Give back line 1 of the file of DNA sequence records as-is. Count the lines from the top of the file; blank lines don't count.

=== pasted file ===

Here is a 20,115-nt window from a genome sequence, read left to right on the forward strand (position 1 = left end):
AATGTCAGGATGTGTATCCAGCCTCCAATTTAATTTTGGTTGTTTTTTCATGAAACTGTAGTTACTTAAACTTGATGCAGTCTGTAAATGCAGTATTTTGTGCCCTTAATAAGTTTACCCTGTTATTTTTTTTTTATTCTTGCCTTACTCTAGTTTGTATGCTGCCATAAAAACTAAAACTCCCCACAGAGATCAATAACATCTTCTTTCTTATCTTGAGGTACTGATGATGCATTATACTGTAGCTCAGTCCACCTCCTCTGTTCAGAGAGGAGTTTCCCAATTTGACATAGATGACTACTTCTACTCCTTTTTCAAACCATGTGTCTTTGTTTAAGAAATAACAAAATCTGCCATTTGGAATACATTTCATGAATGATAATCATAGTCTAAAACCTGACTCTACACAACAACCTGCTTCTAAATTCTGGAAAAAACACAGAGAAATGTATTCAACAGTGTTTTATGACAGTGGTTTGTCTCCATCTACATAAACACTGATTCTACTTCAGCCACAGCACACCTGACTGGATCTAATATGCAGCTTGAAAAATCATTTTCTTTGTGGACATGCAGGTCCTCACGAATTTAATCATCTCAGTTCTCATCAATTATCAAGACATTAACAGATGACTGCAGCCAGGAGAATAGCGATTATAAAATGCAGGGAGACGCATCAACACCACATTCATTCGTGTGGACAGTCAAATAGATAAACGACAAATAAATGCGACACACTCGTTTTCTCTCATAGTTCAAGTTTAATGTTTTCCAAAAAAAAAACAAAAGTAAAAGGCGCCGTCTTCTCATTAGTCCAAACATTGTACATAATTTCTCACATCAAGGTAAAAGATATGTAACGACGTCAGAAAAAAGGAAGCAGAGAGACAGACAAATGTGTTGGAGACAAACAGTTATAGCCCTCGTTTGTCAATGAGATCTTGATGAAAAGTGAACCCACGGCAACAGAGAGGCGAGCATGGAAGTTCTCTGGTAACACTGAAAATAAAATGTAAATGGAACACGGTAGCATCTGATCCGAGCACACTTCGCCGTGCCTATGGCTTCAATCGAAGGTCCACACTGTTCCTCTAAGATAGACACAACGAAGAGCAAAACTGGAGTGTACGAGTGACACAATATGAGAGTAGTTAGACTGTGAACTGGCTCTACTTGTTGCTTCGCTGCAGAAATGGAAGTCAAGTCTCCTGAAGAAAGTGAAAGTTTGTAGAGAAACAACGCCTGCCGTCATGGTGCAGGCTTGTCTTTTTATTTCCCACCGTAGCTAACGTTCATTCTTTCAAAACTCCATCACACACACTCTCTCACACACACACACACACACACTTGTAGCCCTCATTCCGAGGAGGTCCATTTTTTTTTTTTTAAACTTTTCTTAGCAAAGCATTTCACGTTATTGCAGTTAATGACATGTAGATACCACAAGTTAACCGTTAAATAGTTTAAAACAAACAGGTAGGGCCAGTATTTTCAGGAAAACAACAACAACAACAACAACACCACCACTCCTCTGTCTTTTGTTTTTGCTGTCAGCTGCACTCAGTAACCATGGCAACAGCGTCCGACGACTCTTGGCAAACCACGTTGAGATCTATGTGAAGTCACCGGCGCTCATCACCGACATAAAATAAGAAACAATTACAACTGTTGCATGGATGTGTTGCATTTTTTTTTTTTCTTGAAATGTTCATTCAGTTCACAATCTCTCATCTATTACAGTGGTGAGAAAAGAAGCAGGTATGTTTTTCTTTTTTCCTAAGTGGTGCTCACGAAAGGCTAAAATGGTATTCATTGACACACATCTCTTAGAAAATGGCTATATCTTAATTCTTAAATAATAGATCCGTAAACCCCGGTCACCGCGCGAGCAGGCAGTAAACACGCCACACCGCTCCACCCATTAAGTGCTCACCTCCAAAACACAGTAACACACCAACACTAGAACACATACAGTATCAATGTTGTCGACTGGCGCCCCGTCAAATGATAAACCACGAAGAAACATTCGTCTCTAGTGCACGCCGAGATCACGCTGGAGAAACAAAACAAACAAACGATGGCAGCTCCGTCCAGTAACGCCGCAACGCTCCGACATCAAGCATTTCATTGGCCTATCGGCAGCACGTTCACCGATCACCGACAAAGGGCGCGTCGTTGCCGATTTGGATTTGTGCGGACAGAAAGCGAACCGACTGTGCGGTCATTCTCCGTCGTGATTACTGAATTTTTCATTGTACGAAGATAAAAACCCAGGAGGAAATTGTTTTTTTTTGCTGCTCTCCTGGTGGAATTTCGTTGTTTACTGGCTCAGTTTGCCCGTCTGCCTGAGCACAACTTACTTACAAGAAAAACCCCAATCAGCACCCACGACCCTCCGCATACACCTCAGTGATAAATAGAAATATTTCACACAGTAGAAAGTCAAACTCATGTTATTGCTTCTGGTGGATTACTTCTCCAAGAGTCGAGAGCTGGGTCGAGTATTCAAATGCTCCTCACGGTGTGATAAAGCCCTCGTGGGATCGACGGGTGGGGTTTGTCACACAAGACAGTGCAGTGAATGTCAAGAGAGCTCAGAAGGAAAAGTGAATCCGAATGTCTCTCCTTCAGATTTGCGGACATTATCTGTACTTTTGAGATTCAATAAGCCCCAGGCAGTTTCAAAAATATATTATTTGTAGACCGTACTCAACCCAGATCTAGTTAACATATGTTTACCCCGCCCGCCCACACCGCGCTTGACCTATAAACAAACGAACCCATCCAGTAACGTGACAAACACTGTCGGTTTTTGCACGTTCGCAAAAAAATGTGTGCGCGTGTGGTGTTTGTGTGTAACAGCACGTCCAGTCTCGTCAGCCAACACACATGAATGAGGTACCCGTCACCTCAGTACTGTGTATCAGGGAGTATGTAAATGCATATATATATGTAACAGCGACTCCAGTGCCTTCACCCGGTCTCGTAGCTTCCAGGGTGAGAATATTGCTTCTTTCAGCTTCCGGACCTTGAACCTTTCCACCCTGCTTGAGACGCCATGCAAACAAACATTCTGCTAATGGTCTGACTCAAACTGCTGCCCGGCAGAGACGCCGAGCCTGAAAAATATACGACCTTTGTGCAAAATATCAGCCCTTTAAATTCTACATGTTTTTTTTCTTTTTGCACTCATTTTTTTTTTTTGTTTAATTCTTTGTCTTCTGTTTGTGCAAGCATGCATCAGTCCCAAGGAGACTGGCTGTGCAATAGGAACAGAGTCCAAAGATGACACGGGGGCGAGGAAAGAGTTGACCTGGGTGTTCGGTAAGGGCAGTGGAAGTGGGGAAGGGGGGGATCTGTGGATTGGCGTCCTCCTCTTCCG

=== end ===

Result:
Here is a 20,115-nt window from a genome sequence, read left to right on the forward strand (position 1 = left end):